Posted on April 16, 2012 · Posted in TBI Voices
This entry is part 17 of 32 in the series Quinn

Cognitive Challenges Can Trigger Emotions: Quinn Part Seventeen

Quinn goes into detail regarding his issues he has with different cognitive challenges he faces and the therapies that he received for some of his issues.  The therapies included, speech, occupational and cognitive challenges therapy.

We were talking about your therapies that you got early on, the physical symptoms and then started talking about the, the wave-like feelings that you get.  You also got cognitive therapy for your cognitive challenges and speech therapy, right? 


What did they work on speech?  Were you having speech problems or just cognitive challenges? 

No, just the cognition.

So you were working with the speech therapist as far as relearning to use your brain and help with your cognitive challenges? 


Talk to me about that. 

She would give me like three words; bird, cloud, car, and then ask me to repeat those three words back to her, and then work on something else and then come back and ask me to repeat them, and then at the end of the hour or something ask me to repeat them again.  What used to be simple tasks was unbelievably hard, because  I couldn’t remember.  In the beginning I couldn’t remember two out of three words, yeah.  And learning how to associate words with something in my head, that I could remember them, and, you know.   She had me write a story; pick a subject and write a story. The subject was a car, and I could only get out, you know, two or three sentences.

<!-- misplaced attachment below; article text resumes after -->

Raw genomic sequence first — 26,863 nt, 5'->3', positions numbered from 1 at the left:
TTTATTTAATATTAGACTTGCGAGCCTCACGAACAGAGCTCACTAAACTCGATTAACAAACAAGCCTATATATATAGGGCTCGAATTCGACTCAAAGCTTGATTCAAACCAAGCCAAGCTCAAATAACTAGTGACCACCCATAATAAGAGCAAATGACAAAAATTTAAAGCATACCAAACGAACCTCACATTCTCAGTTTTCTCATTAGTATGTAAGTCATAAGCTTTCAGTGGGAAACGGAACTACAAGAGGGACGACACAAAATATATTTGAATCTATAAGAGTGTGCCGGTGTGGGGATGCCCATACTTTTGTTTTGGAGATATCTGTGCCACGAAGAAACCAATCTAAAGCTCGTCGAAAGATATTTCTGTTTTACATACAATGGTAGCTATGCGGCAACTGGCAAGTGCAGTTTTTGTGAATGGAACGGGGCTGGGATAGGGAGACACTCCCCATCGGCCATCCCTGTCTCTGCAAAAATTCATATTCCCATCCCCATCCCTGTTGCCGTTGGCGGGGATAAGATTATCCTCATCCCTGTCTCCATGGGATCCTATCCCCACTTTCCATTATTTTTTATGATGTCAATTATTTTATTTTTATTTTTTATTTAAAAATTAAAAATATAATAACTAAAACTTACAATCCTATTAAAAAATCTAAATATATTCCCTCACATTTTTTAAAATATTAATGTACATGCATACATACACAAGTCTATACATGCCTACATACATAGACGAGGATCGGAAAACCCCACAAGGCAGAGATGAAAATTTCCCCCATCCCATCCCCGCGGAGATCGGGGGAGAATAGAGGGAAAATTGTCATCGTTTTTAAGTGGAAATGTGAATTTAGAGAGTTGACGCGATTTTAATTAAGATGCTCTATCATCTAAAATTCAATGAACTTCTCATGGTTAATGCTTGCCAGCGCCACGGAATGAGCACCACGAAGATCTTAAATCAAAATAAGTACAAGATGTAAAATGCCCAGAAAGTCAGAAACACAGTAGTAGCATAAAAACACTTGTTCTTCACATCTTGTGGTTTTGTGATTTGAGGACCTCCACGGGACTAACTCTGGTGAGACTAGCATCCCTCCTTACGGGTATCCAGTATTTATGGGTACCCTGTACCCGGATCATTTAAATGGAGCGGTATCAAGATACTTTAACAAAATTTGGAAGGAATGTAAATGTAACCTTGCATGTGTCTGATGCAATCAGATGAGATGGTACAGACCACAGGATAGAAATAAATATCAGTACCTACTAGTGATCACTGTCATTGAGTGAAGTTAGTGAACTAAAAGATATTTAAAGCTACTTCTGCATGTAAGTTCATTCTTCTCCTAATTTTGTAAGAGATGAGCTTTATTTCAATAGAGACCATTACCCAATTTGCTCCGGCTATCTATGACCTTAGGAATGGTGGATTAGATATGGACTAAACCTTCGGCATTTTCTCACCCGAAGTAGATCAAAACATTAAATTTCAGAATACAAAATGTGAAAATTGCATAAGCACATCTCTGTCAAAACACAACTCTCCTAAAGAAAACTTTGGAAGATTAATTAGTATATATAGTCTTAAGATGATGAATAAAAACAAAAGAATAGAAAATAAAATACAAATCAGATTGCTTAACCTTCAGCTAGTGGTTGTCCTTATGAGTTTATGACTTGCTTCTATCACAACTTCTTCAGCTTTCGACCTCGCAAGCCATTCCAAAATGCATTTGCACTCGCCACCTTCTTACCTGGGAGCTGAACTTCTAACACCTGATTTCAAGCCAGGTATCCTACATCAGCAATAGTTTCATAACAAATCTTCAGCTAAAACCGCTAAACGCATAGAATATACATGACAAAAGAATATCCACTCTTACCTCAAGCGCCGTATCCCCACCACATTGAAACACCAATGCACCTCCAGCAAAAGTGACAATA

Were you surprised that you had the problems that you did? 

Yeah, it was kind of odd, but it didn’t, it didn’t bother me.  I don’t know if the drugs had relaxed my thinking of, of the issue.  It’s kind of weird.  Like I just kind of rolled with it, that this is life now as it is and oh well.

Did you, had you do anything like writing a check or balancing a checkbook? 

Yeah, I take care of the bills but when I take care of them I have to have them checked, by the wife and, and whatnot.

Is that something that’s easy for you do again or was that harder than you thought it would be as well? 

I didn’t think it was that hard, but then seeing some of the mistakes I made, you know, was, you know, it didn’t really bother me.  But, I mean I did have issues with, it’s weird.  What I used to be relaxed about, before the accident, now will sometimes drive me nuts, – and vice-versa.

For example? 

Learning how to do stuff on the computer, and my wife sitting next to me trying to help me.  I get extremely belligerent and, and violent and broke a telephone, you know, just, you know, excited about …

Was it having her next to you or the problems you were having? 

The issue was leave me alone, I’m figuring it out.  I, I know how to do this.  Well I used to know how to do this, but now I don’t anymore and I need to learn, and her trying to help me, you know, was trying to process in my brain too many things at the same time.  Just leave me alone.

Next in Eighteen: Complex Conversation Can Tax Attentional Resources After TBI

By Attorney Gordon Johnson


About the Author

Attorney Gordon S. Johnson, Jr.
Past Chair Traumatic Brain Injury Litigation Group, American Association of Justice :: 800-992-9447